I’ve been working on a project (coming very soon) in my solar / renewables series that lets you charge NiMH rechargable batteries.
What a journey! Here’s a prototype I built to help me visualise the way forward:
The challenges to overcome are that the batteries come in two different sizes – the smaller AAA and the larger AA ones. More than that, they come in lots of different capacities and each capacity has to be charged at a different rate.
Another complication is that the solar panel needed depends both on the number of batteries to be charged and the charging current – Ohm’s law tells us that the solar panel power needed is the total battery voltage x the charging current.
Coming up with the most practical combination for the project with all those variables proved to be a real mind bender.
In the end, after much checking of physical sizes and layouts of the charging circuit compared with the available space in AA and especially AAA battery boxes, I decided on two projects – a solar charger for:
- 2 x AAA batteries that can be switched to charge two different capacity batteries (as decided during the build)
With space being so tight, I’ve had to use a lower power and hence physically smaller LM317 constant current device. It’s ok in the lower power version because the maximum practical capacity for AAA NiMH batteries means a charging current well within its maximum power dissipation rating.
- 2 x AA batteries that can be switched to charge two different capacity batteries (as decided during the build)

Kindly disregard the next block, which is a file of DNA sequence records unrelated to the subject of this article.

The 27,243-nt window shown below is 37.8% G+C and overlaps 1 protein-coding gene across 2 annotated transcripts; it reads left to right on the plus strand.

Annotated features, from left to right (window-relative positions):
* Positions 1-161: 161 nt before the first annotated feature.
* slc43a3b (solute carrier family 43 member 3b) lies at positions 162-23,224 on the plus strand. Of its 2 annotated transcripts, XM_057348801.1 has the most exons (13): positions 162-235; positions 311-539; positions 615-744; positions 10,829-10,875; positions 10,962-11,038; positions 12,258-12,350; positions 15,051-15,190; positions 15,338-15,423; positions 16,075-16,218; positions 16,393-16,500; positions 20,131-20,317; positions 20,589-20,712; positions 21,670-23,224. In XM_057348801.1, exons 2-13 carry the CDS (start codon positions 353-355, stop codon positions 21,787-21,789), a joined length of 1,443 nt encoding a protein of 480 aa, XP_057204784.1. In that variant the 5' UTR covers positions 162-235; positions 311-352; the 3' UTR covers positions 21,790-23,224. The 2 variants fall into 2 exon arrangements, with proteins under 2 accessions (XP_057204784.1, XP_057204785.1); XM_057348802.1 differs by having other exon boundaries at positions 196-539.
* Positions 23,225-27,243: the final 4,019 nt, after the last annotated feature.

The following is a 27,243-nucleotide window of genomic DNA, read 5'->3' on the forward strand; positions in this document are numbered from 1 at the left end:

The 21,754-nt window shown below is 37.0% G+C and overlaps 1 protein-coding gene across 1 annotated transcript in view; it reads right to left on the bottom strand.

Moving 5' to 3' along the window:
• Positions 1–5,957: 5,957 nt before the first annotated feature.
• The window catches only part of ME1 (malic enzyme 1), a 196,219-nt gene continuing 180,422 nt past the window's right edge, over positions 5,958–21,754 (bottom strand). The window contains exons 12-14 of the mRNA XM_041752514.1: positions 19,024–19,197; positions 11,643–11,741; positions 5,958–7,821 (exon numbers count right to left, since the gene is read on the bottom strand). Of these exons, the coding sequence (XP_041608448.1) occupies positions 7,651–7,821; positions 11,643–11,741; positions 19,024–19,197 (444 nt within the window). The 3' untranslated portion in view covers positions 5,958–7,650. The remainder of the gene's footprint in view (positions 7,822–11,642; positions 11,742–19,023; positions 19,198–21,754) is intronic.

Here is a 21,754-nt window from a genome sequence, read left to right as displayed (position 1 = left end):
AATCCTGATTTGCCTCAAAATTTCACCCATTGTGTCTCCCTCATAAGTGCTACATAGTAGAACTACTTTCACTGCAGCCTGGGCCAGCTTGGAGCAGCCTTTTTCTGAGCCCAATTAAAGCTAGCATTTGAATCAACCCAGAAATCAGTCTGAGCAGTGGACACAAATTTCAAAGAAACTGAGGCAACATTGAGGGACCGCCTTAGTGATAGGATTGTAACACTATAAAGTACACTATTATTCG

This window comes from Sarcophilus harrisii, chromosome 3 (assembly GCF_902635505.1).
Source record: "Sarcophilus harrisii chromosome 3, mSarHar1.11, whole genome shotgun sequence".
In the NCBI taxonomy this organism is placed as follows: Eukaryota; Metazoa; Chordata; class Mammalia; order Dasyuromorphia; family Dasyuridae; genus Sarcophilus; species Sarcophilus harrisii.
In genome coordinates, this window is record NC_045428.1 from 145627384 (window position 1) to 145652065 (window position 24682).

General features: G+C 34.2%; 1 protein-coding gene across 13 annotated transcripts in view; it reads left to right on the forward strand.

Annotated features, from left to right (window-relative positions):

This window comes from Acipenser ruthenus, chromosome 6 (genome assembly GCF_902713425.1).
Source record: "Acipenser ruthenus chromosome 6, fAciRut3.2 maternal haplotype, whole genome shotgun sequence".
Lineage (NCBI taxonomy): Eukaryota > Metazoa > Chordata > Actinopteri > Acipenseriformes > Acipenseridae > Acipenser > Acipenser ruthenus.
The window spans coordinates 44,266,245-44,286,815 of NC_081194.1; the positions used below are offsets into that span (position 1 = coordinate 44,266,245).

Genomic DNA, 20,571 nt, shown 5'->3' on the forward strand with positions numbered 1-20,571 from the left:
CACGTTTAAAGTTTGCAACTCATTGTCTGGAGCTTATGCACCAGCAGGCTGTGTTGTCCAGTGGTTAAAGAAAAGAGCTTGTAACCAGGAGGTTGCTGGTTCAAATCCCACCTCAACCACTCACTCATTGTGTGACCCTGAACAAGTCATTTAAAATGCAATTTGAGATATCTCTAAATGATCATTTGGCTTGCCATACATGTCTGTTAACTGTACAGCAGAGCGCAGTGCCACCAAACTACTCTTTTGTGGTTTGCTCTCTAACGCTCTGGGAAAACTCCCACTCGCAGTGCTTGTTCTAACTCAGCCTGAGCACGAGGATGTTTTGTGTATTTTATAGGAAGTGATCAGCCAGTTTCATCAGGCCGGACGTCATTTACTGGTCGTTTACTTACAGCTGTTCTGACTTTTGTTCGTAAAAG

A suggestion section in this second project pointing the way to allow 6 batteries to be charged, mix ‘n match AA and AAA (as long as the capacities are the same), and having the circuit cater for more than two capacities.
Here’s a comparison of the size of the lower power version (TO-92 package) on the right, with the higher power one (TO-220 package) on the left.
With so little space to play with in the AAA battery case, you can see why it’s circuit needs to use the lower power version!
To help get my head around things, here’s the table I put together covering many of the commonly available battery capacities, the resistors needed to set the manufacturer-recommended C/10 safe charging currents for them and the resulting solar panel wattages:
|Battery Capacity (mAh)||R1 value (Ω)||C/10 charging current (mA)||2 Battery 6V Solar Panel||6 Battery 12V Solar Panel|
|500||15 + 10||50||0.5 Watt||1 Watt|
|700||18||69||0.5 Watt||1 Watt|
|800||10 + 5.6||80||0.5 Watt||1 Watt|
|900||10 + 3.9||90||0.6 Watt||1.5 Watt|
|1000||10 + 2.7||98||0.6 Watt||1.5 Watt|
|1300||8.2 + 1.5||129||0.9 Watt||1.8 Watt|
|2000||4.7 + 1.8||192||1.25 Watt||2.5 Watt|
|2300||3.3 + 2.2||227||1.5 Watt||3 Watt|
|2400||2.7 + 2.7||231||1.5 Watt||3 Watt|
|2500||3.3 + 1.8||245||1.5 Watt||3 Watt|
|2800||3.3 + 1.2||278||2 Watt||4 Watt|
|2900||2.2 + 2.2||284||2 Watt||4 Watt|
Tip for ‘exposing’ LEDs
I’m sure I’m not the first but I’ve not seen anyone else doing this. Have a look at the photo at the top and you’ll see two holes in the battery box lid to let the LEDs show through.
If you look closely, you might notice that they’ve been filled with uv glue. That way, the LEDs can still shine through but water / dust won’t get into the box.
It’s simple to do – just drill a couple of holes and then stick some sticky tape on the underneath. You can now fill the holes with uv glue and it won’t run away while you set it. Once set, just peel away the sticky tape.